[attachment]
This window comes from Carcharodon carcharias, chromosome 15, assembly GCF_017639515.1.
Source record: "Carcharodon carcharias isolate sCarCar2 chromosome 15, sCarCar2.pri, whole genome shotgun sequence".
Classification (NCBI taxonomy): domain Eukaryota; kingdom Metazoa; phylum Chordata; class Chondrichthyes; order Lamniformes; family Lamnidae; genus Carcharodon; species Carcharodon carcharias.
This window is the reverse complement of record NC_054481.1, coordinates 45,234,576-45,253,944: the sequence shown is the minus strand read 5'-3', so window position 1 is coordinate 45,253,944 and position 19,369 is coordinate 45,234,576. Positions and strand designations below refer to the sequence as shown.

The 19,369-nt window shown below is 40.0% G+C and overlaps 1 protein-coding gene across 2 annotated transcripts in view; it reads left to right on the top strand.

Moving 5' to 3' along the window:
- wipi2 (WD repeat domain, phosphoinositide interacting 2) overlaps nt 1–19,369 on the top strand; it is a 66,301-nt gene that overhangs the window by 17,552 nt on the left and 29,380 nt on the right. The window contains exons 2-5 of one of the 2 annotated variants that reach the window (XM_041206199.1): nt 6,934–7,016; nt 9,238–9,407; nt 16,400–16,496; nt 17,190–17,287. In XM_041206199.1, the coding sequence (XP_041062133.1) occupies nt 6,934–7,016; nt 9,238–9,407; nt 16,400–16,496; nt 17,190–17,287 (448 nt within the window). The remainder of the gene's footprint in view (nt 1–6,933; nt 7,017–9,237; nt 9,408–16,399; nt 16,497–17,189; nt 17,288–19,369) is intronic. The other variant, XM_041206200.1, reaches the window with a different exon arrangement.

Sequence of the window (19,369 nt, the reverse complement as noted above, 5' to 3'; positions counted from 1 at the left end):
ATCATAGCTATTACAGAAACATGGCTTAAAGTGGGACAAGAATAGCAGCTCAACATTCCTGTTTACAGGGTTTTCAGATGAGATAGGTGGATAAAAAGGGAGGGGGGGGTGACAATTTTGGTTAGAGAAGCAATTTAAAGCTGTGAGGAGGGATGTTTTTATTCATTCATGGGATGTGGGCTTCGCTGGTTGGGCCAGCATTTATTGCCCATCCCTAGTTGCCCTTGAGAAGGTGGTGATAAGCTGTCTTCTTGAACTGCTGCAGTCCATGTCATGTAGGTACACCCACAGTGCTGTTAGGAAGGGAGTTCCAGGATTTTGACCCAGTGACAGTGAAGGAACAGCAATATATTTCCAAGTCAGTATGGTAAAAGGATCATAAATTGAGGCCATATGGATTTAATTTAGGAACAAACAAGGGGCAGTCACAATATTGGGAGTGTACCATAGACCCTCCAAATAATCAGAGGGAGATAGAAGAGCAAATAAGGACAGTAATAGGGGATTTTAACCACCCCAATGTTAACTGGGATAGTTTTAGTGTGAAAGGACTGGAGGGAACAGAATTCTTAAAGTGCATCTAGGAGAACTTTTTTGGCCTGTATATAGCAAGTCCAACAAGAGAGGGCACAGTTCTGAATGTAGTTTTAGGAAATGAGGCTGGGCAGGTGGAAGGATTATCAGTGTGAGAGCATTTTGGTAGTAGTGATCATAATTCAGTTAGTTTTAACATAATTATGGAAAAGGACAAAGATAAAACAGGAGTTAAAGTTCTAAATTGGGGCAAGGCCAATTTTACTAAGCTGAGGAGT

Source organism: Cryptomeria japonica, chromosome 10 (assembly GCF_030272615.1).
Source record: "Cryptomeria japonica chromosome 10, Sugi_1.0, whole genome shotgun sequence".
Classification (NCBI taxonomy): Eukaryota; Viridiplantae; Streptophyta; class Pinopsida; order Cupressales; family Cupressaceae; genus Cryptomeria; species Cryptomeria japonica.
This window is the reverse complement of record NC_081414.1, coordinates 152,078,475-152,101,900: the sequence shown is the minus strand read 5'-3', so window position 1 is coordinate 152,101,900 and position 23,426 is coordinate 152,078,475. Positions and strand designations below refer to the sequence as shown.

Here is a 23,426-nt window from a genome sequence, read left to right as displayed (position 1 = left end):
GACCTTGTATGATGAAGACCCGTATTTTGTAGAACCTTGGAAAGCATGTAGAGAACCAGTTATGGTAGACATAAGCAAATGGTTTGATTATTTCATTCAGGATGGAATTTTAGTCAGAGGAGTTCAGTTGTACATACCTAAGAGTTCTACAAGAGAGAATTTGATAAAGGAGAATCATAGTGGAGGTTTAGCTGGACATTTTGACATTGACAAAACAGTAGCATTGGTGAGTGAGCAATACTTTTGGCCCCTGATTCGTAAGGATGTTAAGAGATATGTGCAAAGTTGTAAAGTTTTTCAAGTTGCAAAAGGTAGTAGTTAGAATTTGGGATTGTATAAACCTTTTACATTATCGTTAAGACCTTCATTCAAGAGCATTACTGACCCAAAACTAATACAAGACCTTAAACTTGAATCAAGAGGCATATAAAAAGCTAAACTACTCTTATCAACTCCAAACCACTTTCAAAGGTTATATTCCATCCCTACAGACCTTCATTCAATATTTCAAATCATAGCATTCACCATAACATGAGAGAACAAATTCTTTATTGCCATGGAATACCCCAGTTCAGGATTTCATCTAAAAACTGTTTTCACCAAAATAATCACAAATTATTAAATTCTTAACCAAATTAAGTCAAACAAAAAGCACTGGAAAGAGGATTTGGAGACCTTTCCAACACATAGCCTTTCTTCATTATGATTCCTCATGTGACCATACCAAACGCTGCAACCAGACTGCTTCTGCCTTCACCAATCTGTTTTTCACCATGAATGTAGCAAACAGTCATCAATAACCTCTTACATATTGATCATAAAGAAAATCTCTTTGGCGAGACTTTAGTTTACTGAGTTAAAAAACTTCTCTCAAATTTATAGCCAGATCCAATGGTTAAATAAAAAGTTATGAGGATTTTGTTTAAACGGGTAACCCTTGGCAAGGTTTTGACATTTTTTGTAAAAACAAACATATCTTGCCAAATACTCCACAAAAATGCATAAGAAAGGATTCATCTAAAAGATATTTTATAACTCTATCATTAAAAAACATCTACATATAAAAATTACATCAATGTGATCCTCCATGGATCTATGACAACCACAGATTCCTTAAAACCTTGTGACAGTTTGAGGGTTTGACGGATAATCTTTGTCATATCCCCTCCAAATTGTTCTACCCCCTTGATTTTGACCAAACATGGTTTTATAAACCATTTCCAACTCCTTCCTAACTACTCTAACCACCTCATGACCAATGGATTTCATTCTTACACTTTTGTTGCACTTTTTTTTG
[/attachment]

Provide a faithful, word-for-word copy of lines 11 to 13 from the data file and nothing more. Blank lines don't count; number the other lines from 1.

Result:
Source record: "Cryptomeria japonica chromosome 10, Sugi_1.0, whole genome shotgun sequence".
Classification (NCBI taxonomy): Eukaryota; Viridiplantae; Streptophyta; class Pinopsida; order Cupressales; family Cupressaceae; genus Cryptomeria; species Cryptomeria japonica.
This window is the reverse complement of record NC_081414.1, coordinates 152,078,475-152,101,900: the sequence shown is the minus strand read 5'-3', so window position 1 is coordinate 152,101,900 and position 23,426 is coordinate 152,078,475. Positions and strand designations below refer to the sequence as shown.